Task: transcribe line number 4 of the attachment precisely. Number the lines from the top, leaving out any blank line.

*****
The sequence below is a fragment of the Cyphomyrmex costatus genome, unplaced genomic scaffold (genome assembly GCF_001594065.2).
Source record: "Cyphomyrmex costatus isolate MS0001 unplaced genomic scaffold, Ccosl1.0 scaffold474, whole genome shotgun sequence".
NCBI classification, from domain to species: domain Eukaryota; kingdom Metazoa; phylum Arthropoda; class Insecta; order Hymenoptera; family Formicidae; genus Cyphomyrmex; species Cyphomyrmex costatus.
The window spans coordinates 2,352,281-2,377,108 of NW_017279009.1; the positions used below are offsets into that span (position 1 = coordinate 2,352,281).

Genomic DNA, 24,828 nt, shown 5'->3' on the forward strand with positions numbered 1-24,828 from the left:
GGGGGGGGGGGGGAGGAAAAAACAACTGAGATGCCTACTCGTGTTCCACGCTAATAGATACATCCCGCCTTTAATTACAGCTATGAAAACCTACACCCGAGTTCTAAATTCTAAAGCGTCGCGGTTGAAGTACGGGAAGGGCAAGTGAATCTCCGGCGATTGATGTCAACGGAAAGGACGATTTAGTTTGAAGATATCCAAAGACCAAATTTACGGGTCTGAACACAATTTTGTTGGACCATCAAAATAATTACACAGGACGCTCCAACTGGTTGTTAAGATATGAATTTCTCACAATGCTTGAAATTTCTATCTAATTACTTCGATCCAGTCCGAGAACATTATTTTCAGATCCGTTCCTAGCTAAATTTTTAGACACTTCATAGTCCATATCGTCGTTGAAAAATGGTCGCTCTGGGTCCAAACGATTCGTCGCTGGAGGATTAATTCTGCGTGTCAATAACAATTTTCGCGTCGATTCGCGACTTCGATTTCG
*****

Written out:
The window spans coordinates 2,352,281-2,377,108 of NW_017279009.1; the positions used below are offsets into that span (position 1 = coordinate 2,352,281).